It’s the same every year, twice a year. Restaurant Week rolls around – I roll my eyes and ignore it. Sure, a $24 three-course lunch or a $35 dinner sound like bargains, but somehow they never feel as they should. Then RW is all I hear and read about so I, full of hope, succumb and make a reservation.
Red Rooster has enjoyed steady success since its opening about two years ago, but since owner Marcus Samuelsson, whom you may remember as the winner of Top Chef Masters‘ second season, recently published a memoir, this trendy Harlem eatery is more hyped up than ever. Red Rooster cuisine seeks to blend Samuelsson’s Ethiopian and Swedish roots while incorporating Harlem’s rich history. It was for this reason that I chose to make my reservation there.
The front on the spacious restaurant houses a wooden bar with floor-to-ceiling glass shelves that seem to hold every type of liquor imaginable, as well as a few high tables. It was there that I spotted Samuelsson in his signature cuffed trousers and vest, making his rounds. I was pleasantly surprised and somewhat starstruck to see the man himself present for weekday lunch service. The main dining area is warmly lit, and has a relaxed, homey atmosphere.
There were six items on the prix-fixe lunch menu so my date and I decided to sample all of them.
Heirloom tomato salad with watermelon, goat cheese and a basil dressing: The flavors in this salad were certainly an interesting combination but I cannot say that I enjoyed it because it was, well… it just felt very wet. This appetizer is a good option for those who enjoy a light, palate-cleansing start to their meal. I am not one of those people. I never order salads in restaurants. The chances of a salad being truly impressive are slim to none, and paying a restaurant price for a single serving of vegetables is just not worth it for me.
Roasted corn bisque with crayfish (a lobster-like crustacean) and tarragon: An appetizer like this is way more up my alley. This was right in both flavor and texture. I especially enjoyed how the grassy tarragon offset the sweetness of the corn.
Smoked salmon over a potato fennel puree with an orange sauce and shredded daikon: The fish was overcooked and practically dry, and I don’t understand how it was ‘smoked’ because it seemed plain old roasted to me. The puree was divine and the orange an excellent addition. The strong aroma of daikon (a type of white radish), however, stole the show from the other flavors; I wish there had been less of it on the plate.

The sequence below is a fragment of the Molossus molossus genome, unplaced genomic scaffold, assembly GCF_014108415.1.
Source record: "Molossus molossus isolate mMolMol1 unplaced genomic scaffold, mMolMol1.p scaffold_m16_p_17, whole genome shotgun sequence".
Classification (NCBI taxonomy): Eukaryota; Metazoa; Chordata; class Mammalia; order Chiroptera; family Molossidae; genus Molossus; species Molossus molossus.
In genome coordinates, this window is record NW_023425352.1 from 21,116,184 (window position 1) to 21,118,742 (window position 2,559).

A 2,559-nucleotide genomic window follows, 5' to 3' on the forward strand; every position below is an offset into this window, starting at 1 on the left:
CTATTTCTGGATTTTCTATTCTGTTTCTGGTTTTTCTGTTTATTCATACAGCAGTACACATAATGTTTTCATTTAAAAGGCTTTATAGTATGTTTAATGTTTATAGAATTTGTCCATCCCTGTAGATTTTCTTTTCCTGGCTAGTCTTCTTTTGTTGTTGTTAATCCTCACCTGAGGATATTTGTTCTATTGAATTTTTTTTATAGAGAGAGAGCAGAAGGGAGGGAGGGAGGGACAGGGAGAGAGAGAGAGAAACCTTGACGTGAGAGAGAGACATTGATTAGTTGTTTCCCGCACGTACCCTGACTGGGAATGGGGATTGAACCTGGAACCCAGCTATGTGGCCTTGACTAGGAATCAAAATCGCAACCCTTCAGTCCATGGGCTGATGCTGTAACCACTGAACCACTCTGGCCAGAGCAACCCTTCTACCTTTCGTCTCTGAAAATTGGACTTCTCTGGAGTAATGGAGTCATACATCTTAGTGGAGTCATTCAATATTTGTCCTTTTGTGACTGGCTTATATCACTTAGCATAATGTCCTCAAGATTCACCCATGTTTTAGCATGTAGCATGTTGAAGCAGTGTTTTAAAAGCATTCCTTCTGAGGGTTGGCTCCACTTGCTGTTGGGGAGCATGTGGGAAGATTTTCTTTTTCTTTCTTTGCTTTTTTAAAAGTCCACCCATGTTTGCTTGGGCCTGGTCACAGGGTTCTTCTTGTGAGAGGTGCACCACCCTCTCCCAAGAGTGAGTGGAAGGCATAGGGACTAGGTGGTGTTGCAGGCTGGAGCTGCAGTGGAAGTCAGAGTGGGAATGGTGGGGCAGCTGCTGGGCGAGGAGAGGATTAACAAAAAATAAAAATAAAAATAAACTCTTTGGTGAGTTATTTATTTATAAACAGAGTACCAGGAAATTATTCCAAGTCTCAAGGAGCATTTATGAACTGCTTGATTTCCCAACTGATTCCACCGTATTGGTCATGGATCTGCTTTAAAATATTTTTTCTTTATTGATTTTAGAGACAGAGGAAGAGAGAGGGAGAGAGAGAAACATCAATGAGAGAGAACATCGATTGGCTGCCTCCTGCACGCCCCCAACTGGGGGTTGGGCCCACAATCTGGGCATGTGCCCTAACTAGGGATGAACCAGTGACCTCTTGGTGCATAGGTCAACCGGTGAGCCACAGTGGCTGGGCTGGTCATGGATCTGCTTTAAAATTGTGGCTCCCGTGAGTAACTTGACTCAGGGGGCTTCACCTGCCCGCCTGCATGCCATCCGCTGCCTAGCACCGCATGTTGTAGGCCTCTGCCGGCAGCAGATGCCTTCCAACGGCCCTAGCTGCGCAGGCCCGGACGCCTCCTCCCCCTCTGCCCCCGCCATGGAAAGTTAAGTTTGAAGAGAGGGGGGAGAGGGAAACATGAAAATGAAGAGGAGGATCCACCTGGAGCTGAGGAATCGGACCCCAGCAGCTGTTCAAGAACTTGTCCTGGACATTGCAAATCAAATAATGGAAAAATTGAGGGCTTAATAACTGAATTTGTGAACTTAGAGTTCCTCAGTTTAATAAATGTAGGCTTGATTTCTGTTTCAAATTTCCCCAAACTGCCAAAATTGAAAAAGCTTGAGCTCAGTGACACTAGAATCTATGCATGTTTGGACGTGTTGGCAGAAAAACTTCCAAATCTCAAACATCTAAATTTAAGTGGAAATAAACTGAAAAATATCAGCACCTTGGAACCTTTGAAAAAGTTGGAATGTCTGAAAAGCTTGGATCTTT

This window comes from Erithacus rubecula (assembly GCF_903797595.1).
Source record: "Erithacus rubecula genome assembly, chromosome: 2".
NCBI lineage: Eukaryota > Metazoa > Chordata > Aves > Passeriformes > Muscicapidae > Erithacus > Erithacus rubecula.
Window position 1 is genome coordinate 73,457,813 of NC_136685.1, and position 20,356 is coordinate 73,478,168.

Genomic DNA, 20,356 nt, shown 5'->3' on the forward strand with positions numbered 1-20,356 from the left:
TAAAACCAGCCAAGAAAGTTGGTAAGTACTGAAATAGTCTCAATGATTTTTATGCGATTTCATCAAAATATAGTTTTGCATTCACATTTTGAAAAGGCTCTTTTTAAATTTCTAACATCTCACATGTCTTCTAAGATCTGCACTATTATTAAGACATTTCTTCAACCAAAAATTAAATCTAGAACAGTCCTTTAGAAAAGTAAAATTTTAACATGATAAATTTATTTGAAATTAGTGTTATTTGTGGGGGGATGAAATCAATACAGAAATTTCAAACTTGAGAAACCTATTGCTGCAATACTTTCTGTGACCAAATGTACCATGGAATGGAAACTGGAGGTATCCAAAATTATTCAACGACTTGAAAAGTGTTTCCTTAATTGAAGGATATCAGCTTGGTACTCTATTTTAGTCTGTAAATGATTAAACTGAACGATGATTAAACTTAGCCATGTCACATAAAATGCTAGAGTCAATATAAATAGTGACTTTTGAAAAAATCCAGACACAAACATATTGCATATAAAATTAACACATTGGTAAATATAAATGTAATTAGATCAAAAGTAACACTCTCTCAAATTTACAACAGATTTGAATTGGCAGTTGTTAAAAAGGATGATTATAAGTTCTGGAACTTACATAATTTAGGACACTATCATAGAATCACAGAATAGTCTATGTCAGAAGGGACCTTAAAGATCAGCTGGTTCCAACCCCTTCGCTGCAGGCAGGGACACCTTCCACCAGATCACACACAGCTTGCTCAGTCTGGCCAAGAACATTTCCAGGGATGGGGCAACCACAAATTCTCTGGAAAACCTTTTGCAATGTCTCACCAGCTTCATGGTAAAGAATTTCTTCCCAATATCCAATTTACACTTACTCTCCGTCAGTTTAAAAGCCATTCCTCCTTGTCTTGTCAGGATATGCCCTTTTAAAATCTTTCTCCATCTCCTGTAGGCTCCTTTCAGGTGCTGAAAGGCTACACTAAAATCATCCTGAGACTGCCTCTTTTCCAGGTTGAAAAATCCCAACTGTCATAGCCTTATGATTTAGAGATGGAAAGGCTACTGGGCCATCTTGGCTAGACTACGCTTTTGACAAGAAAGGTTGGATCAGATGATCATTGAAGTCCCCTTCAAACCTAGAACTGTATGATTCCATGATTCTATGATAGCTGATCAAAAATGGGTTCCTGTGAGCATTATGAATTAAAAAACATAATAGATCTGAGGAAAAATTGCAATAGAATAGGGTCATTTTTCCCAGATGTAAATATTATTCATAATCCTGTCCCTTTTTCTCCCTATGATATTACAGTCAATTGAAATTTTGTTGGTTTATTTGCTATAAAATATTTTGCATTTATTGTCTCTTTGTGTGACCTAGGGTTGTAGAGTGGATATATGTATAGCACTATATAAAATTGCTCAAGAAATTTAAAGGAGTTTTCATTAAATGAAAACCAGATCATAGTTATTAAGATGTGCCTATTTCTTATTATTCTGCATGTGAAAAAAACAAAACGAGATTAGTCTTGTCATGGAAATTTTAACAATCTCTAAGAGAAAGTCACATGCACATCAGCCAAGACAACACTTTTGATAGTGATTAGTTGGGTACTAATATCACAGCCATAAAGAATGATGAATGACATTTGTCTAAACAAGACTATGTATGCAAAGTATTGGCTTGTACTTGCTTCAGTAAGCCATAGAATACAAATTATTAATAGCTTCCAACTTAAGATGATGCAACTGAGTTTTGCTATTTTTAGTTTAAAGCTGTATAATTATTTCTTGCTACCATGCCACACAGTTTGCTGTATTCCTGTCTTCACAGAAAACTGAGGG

Helga’s meatballs with creamy dill baby potatoes: This was my favorite. All the items in that cast iron dish were meant to be together – juicy meatballs in a savory gravy, warm sauerkraut with bacon, pickled cucumber slices with a hint of sweetness, and warm cranberry sauce. I don’t know who Helga is but I assume that she is a grandmother because a dish like this just can’t come from anyone else.
I was so excited to dig into these potatoes but unfortunately they didn’t live up to my expectations. Both the potatoes and the sauce were poorly seasoned. I also found it weird that they are called dill potatoes and not potatoes in a creamy dill sauce – I barely tasted any dill at all.
Berry Pavlova with mint custard cream and ginger meringue: I would have never ordered a dessert like this on my own accord but I sure am glad it was on the prix-fixe menu. The fresh aromas and distinct textures of the three elements amounted to a dessert that can only be described as exciting. Between the mint and ginger, this makes for a great palate-cleanser which is uncharacteristic of the desserts I usually go for. This was my second favorite item.
And last but not least, peach tarte tatin with vanilla creme fraiche: to be frank, this dessert pissed me off. Tarte tatin – a classic upside-down fruit cake with a buttery crust – is one of my very favorite French treats. Half of a roasted peach atop a round of phyllo dough? I mean, I understand deconstructed cuisine, but this is just a classic case of “Don’t fix it if it ain’t broke.” I’ve never been insulted by a dessert before but I guess there’s a first time for everything.
Although it was a pleasure to have a lengthy meal in a lovely restaurant for a bargain price, I didn’t get to sample any of the items I would have chosen from the a la carte menu, which is exactly the problem with restaurant week. Yes, I enjoyed getting to know all the different flavors but by the end of the meal I found myself wondering if I would’ve been more satisfied had I just spent $22 on Red Rooster’s famous Fried Yard Bird that I actually wanted.
How do you feel about NYC Restaurant Week?